E-Day

New Release - Game Players Nintendo Guide Volume 5 Number 8 (August 1992)

Recommended Posts

I was not playing console games in the 1990s -- I essentially skipped from the 2600 to the PlayStation -- so I never paid any attention to the NES and SNES magazines.  

That said, does anyone have a sense of how well titles like this sold BITD? Personally, I would only have purchased an occasional issue if there was in-depth coverage of a game that I had (or that I planned to get). I simply could not justify buying it on a regular basis, much less subscribing. There would be many issues with no relevant content. 

Obviously, today with generally much larger collections, and emulation, the situation is much different. 

 

 

  • Like 1

Share this post


Link to post
Share on other sites
3 hours ago, JHD said:

I was not playing console games in the 1990s -- I essentially skipped from the 2600 to the PlayStation -- so I never paid any attention to the NES and SNES magazines.  

That said, does anyone have a sense of how well titles like this sold BITD? Personally, I would only have purchased an occasional issue if there was in-depth coverage of a game that I had (or that I planned to get). I simply could not justify buying it on a regular basis, much less subscribing. There would be many issues with no relevant content. 

Obviously, today with generally much larger collections, and emulation, the situation is much different.

From your comments, it sounds like there was one enormous difference between you and the target audience of this magazine - your age.

If you were a 2600 gamer and then didn't get into gaming again until the PlayStation era, you would have already been grown by the time gaming mags relevant to the PlayStation were printed.  But people buying this magazine were children who owned a Nintendo system.  And unlike older people who are interested in games they own or will eventually buy, children (like myself) looked to these mags NOT for information about the games they owned, but for pictures and information about all the games they WISHED they could own, but probably never would, due to being a child with little to no spending money.  I used to read Nintendo Power and "play" the games in my mind by imagining myself moving along the screenshot-maps they printed, since that was the closest I was going to get to actually playing most of those games.  So pretty much ALL of the content is relevant to a child, I would say. 

 

Share this post


Link to post
Share on other sites

 

That is an interesting perspective, thank-you. It never would have occurred to me that the target audience was so young. 

 

Yes, by 1992 I was an adult, out of school, and employed. While I had a (modest) income, I also had more pressing things to buy than gaming magazines. 🙂

 

Even back in the early-1980s, I never read gaming magazines -- partially because I had no independent income with which to purchase them, and mostly due to the lack of distribution. Stores in my neighbourhood did not seem to stock them; I certainly do not recall having seen any on local newsstands.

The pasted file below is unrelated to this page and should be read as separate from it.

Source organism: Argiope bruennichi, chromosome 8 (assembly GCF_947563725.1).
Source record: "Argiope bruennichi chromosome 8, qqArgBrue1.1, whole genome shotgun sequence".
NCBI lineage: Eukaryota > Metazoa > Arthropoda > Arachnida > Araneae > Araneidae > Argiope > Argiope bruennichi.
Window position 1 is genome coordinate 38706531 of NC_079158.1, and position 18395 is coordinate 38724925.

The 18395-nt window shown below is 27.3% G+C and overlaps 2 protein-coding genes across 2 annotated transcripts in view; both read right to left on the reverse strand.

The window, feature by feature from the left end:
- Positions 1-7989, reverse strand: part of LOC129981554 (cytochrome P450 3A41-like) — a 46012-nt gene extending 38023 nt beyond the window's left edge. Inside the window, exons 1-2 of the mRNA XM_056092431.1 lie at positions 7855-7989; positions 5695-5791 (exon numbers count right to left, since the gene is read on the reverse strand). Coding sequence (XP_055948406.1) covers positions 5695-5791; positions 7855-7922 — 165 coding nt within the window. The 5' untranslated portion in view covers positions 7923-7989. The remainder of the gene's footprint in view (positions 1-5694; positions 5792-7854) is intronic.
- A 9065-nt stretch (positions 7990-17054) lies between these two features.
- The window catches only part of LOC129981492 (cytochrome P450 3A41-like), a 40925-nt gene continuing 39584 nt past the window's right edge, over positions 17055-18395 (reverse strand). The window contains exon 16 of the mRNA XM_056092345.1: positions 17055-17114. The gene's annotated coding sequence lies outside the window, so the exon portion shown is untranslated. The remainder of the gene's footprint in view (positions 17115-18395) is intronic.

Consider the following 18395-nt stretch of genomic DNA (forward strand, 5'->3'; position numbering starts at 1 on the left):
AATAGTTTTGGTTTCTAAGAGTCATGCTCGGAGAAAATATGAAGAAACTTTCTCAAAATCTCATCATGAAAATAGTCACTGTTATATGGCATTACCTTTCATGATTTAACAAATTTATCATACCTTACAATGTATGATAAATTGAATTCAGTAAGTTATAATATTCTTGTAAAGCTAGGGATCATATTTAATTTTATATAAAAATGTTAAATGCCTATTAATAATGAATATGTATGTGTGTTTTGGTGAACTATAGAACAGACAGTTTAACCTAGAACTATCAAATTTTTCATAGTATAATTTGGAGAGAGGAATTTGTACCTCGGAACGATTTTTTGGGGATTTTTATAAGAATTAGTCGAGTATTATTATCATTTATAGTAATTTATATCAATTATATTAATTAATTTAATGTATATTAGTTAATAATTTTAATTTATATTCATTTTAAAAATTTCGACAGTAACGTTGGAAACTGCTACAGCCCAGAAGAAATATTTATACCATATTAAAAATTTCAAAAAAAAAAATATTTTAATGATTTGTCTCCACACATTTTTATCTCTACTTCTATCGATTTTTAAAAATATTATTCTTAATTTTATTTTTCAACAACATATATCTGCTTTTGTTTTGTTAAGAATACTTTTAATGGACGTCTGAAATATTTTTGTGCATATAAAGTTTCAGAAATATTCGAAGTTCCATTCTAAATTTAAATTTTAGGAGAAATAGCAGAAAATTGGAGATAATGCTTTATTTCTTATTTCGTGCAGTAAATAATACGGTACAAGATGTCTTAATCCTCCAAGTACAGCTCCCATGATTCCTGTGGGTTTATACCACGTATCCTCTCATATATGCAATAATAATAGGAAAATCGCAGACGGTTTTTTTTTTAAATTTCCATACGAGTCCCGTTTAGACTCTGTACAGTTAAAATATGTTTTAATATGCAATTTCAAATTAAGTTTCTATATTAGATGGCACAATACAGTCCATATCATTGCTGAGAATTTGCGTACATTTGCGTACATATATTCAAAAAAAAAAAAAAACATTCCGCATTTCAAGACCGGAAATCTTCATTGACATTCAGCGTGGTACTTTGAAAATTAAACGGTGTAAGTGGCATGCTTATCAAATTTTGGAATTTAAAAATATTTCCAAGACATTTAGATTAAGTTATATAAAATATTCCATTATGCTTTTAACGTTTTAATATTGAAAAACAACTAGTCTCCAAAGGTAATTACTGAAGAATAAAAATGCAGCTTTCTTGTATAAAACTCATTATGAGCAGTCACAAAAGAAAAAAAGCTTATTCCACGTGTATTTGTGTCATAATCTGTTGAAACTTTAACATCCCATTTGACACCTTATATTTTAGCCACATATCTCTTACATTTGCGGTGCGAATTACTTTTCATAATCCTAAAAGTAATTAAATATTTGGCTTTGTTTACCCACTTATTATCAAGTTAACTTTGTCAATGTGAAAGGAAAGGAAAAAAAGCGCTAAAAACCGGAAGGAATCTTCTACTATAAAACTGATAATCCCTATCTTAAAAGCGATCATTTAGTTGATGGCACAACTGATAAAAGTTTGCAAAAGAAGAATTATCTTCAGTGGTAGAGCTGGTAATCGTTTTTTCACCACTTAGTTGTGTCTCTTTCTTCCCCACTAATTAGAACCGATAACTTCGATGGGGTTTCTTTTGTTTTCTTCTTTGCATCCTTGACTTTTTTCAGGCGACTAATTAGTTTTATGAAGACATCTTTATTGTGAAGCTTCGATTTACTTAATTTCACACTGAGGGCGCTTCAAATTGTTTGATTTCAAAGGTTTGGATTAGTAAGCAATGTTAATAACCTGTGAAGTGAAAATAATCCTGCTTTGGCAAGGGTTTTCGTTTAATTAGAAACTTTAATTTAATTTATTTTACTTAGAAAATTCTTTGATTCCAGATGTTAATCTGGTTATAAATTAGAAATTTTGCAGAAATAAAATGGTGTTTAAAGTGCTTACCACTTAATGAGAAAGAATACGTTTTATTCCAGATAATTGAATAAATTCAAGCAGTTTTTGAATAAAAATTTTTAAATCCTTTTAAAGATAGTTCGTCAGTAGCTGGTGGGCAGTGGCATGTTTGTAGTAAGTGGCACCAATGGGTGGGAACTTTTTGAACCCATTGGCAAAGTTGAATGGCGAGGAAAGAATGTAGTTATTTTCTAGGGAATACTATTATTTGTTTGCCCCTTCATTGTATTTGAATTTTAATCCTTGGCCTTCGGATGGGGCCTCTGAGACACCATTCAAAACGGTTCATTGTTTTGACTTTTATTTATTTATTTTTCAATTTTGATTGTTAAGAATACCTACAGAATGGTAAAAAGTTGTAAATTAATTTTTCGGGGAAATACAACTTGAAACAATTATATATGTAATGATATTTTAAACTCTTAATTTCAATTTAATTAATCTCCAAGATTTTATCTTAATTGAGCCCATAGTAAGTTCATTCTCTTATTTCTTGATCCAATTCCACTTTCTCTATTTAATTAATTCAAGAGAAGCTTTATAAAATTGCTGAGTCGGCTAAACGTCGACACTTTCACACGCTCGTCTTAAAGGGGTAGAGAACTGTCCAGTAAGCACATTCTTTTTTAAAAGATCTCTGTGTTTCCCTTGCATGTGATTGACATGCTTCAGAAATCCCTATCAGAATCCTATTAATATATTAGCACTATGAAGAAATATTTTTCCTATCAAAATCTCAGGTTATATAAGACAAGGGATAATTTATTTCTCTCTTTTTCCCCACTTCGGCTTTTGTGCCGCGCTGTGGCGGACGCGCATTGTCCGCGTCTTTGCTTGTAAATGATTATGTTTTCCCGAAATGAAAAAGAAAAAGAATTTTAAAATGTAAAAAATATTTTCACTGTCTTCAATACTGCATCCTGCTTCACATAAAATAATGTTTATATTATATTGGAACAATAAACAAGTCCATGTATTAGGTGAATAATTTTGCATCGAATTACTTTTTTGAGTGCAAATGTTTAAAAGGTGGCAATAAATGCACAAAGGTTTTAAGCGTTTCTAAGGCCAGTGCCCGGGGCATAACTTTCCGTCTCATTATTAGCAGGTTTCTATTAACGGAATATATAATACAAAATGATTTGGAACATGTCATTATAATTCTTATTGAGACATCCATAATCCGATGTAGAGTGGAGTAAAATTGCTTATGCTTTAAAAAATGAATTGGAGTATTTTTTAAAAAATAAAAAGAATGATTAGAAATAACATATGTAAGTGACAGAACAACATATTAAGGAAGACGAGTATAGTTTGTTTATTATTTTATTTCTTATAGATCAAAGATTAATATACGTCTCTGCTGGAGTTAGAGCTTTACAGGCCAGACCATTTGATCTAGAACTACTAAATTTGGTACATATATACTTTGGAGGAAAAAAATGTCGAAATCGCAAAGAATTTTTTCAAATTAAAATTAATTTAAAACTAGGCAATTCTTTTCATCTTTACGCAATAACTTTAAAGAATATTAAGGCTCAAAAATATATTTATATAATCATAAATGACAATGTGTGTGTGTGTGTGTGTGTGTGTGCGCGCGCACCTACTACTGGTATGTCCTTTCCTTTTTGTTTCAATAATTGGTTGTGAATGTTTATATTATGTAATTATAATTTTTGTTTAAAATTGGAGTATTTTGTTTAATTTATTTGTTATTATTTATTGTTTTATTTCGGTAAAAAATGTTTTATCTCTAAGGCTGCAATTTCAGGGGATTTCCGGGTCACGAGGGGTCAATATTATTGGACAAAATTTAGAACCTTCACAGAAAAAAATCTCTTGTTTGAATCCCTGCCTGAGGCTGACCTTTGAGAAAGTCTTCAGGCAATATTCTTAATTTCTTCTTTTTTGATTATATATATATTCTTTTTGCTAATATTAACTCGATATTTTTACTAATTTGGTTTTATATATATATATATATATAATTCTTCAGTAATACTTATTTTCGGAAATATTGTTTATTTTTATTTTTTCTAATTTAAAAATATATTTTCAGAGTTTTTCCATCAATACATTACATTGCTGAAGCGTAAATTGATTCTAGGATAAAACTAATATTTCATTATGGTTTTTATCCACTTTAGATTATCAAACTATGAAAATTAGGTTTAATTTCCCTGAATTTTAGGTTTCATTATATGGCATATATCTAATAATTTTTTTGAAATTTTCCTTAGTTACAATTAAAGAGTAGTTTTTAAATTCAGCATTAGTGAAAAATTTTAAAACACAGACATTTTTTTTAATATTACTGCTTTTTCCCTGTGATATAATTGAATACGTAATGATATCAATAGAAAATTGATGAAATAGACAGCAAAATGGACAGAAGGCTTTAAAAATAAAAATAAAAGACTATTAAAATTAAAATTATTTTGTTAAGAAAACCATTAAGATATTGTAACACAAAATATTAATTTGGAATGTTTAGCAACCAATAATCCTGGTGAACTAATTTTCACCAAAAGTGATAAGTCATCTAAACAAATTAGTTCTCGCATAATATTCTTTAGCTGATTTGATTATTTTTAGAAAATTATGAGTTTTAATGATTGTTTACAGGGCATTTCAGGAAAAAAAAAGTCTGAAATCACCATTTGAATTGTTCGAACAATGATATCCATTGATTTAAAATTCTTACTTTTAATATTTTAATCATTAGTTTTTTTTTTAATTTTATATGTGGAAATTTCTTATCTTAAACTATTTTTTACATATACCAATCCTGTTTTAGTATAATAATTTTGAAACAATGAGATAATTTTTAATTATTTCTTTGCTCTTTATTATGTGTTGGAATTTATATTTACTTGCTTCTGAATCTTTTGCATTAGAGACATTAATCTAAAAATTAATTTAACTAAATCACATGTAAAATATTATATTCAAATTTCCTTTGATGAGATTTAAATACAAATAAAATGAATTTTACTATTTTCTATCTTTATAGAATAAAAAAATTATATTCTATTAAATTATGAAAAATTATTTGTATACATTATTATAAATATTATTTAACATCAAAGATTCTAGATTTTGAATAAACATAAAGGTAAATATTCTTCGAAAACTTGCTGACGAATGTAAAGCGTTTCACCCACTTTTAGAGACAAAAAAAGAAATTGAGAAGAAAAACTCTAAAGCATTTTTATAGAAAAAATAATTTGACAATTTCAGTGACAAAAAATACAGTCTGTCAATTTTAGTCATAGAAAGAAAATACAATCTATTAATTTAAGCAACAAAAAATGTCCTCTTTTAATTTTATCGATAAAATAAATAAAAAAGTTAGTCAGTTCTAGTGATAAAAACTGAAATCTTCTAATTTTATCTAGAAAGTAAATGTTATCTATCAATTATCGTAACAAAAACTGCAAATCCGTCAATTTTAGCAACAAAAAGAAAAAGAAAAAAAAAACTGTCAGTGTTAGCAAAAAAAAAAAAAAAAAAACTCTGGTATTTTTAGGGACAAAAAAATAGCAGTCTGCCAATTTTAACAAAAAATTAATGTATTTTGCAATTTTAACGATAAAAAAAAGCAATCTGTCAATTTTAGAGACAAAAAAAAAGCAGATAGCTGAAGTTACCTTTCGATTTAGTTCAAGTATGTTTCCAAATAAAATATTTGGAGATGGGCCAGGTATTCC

Share this post


Link to post
Share on other sites
10 minutes ago, JHD said:

 

That is an interesting perspective, thank-you. It never would have occurred to me that the target audience was so young. 

 

Yes, by 1992 I was an adult, out of school, and employed. While I had a (modest) income, I also had more pressing things to buy than gaming magazines. 🙂

 

Even back in the early-1980s, I never read gaming magazines -- partially because I had no independent income with which to purchase them, and mostly due to the lack of distribution. Stores in my neighbourhood did not seem to stock them; I certainly do not recall having seen any on local newsstands. 

Not being a NES/SNES gamer, you probably haven't perused too many of the magazines that covered them.  If you did, it's pretty obvious they were not targeted at adults.  For that matter, neither were the systems or games.  While there were most definitely adults who played them as well, 8-bit and 16-bit systems and games were exclusively marketed towards kids and teens (in the USA, at any rate.)  During those years, adults who played games did so on computers for the most part.  The PlayStation era is when the age range began to skew older, although it was mostly due to a generation of Nintendo/Sega gamers who had come of age but were still interested in playing games.  And as the age gap between console gamers and computer gamers began to disappear, so did the differences in the types of games which appeared on those platforms.  Fast forward to today when there's virtually no difference between PC gaming and console gaming (again, in the USA.)

  • Like 1

Share this post


Link to post
Share on other sites

Join the conversation

You can post now and register later. If you have an account, sign in now to post with your account.
Note: Your post will require moderator approval before it will be visible.

Guest
Reply to this topic...

×   Pasted as rich text.   Paste as plain text instead

  Only 75 emoji are allowed.

×   Your link has been automatically embedded.   Display as a link instead

×   Your previous content has been restored.   Clear editor

×   You cannot paste images directly. Upload or insert images from URL.